Favorite Myths about the U.S. Bankruptcy Code
By Steven Kozack.
There are many widely held myths and misconceptions about the
U.S. Bankruptcy Code, including:
Myth: Trade creditors can ignore notices
from the Bankruptcy Court except for the Proof of Claim form.
Reality: Every document received is potentially important.
Missing a deadline, failing to perform a required task, or
simply failing to respond to an action brought against you
could result in the dismissal of your claim or other consequences.
Myth: Proof of Claim forms must be postmarked
before the Bar Date. Reality: Proof of Claim forms must be
received by the Bar Date, not postmarked by the Bar Date.
Myth: If you fail to file a Proof of Claim
by the Bar Date, don't bother to file at all. Reality: If
you fail to file by the Bar Date, there may be extenuating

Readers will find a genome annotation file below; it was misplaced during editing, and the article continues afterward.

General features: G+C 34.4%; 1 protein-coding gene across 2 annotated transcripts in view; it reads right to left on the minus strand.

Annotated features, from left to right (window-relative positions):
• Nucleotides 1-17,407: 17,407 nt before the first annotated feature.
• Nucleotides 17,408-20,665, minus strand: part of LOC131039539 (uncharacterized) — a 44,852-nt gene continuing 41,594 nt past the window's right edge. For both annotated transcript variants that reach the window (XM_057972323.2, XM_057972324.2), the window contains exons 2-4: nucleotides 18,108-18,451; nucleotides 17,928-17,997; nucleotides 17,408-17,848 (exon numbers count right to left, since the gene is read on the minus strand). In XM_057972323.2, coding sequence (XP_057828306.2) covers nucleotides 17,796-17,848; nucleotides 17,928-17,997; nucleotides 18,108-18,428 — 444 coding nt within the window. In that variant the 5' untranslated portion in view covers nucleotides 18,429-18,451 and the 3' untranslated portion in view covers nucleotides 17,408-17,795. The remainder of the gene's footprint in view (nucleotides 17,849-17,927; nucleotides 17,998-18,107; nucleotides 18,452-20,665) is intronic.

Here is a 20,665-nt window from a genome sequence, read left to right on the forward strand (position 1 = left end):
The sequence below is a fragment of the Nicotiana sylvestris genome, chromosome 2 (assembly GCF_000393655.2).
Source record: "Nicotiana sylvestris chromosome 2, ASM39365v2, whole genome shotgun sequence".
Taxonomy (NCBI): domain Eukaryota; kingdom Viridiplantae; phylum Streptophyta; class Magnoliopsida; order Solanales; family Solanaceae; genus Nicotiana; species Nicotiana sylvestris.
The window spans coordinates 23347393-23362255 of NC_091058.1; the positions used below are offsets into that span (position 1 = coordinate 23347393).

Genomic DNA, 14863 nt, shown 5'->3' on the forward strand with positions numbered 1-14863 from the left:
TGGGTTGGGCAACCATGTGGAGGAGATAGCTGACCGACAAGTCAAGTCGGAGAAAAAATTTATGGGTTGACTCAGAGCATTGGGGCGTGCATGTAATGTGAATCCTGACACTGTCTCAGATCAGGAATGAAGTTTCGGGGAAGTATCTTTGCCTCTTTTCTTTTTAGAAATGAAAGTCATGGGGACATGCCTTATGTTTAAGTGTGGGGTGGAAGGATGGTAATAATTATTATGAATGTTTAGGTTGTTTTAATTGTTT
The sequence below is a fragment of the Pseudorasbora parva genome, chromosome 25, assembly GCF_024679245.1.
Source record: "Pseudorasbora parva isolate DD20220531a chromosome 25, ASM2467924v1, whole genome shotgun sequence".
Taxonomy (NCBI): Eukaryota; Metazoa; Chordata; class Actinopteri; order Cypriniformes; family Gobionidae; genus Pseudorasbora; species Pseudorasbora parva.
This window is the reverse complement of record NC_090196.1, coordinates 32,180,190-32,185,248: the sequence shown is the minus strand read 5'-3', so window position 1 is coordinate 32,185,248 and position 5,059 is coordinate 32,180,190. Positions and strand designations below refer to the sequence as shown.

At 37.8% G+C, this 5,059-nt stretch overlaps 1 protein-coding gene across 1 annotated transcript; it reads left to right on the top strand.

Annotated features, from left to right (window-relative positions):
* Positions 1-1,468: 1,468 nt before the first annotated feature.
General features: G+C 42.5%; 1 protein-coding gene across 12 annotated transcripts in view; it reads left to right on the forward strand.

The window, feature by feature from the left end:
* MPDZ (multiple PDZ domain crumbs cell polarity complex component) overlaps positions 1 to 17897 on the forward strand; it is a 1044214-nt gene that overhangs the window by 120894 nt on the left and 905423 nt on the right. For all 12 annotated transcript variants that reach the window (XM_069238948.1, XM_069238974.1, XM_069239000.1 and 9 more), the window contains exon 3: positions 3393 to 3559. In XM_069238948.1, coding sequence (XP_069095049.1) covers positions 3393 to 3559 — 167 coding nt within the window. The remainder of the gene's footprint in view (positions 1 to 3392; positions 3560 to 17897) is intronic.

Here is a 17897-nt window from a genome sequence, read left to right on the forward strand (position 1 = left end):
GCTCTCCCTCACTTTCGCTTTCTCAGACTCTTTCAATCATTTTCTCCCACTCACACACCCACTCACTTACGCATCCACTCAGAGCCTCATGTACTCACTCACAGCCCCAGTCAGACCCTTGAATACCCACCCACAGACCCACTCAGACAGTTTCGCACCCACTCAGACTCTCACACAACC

circumstances that would cause your Claim to be accepted
by the Court without penalty.
Myth: General unsecured trade creditors
do not need to provide supporting documentation when they
file a Proof of Claim form. Reality: Creditors need to submit
documentation supporting the amount claimed as owed by the
Myth: Creditors can report only open debits
[and fail to report open credits] when filing their Proof
of Claim. Reality: Creditors are required to report the net
amount due; they cannot ignore or fail to report open credits.